From time to time, owners of small and mid-sized companies in the United States have approached me with the question: "We have excellent products/services/technology, can we make some money from China with them? By the way, though we can't afford to set up a China-team to handle all the work, challenges and potential headaches, we'd still love to explore the opportunity." I get it. What they mean is, they want to collect checks while leaving the hard work and stress to someone else. I am glad that these companies' owners have this idea. Why not?
First of all, I want to reiterate that it is important to make a plan for China as soon as you believe you have something unique to offer. Committing to the sale and distribution of your products in China is an excellent starting point. It may not be as hard as you think.
Minimally, you can add the Chinese language to your website and support Paypal or credit card payment. Chinese are searching for things to buy all over the world. At the same time, more and more Chinese students are attending U.S. colleges and universities, estimated 250K enrolled, not to mention those Chinese who live and work in the U.S., who constantly share their shopping experiences with their friends and relatives back in China. The mobile application WeChat makes sharing information cross-border much faster and easier. Not infrequently, friends and family in China send me messages via WeChat asking me to help them check out products such as omeprazole, ballet shoes sold at a tiny store in mid-town Manhattan, and Vitamix blenders, some of which I have never heard of and wondered where they got the information. Therefore, if you cannot afford to make any other effort, please try one thing: put up a Chinese language website and it might bring you some pleasant surprise.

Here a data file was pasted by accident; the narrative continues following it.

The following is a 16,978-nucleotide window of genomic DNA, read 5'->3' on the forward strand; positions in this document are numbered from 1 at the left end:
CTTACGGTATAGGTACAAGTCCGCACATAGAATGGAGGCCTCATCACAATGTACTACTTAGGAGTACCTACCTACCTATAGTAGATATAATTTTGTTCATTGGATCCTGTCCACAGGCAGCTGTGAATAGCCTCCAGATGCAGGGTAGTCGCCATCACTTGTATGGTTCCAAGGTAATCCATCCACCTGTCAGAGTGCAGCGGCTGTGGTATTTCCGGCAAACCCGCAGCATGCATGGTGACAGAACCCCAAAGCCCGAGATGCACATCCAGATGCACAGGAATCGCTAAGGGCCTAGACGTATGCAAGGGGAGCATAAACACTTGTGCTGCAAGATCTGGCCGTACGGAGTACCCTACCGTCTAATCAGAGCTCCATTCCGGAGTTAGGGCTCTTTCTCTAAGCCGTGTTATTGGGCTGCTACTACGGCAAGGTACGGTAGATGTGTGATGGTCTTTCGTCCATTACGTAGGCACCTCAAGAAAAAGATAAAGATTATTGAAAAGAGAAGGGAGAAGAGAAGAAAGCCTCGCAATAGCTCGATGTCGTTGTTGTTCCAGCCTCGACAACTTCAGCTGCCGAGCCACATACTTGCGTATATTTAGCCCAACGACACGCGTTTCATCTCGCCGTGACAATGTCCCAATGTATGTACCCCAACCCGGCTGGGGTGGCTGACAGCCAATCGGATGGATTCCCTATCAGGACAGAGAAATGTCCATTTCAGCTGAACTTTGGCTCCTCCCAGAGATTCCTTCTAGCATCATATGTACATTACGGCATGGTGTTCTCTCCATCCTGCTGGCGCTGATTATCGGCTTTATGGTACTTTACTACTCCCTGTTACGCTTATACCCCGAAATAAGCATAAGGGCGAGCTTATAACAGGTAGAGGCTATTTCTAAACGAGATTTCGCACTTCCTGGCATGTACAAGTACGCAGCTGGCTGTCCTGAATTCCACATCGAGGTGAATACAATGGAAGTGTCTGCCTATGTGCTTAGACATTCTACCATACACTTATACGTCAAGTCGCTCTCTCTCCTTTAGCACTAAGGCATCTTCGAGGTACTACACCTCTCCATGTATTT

If you want to take one step further, the next thing you can try is to engage someone to put together a simple on-line distribution plan, if you have consumer products. Companies with services or technology may need to consider a different route. Chinese consumers like to scout market places like Amazon and eBay for products. Market places that facilitate international transactions offer windows to showcase and sell your products.
However, not surprisingly, being in China and working with a local team that understands both ecommerce and brick & mortor distribution has proven to be the most productive way to tap into the China market. And, it is a great time for small and mid-sized companies to sell to China. Internet and mobile platforms offer much leaner and more direct distribution and marketing channels for companies of all sizes. Unlike the old days when multi-nationals with more marketing budgets dominated the market, today "Chinese playing field" is more level and small companies with limited marketing budget have all the chance to be successful. As long as you put together a prudent, executable plan, size of your company does not matter, any more. More and more examples of small companies successfully selling their products into China, many of which have small presence in the United States.
One last thing, before pursuing selling and distributing your products in China hire a lawyer to register your trademarks in China. It will not cost much and it will prevent the potential theft of your trademarks.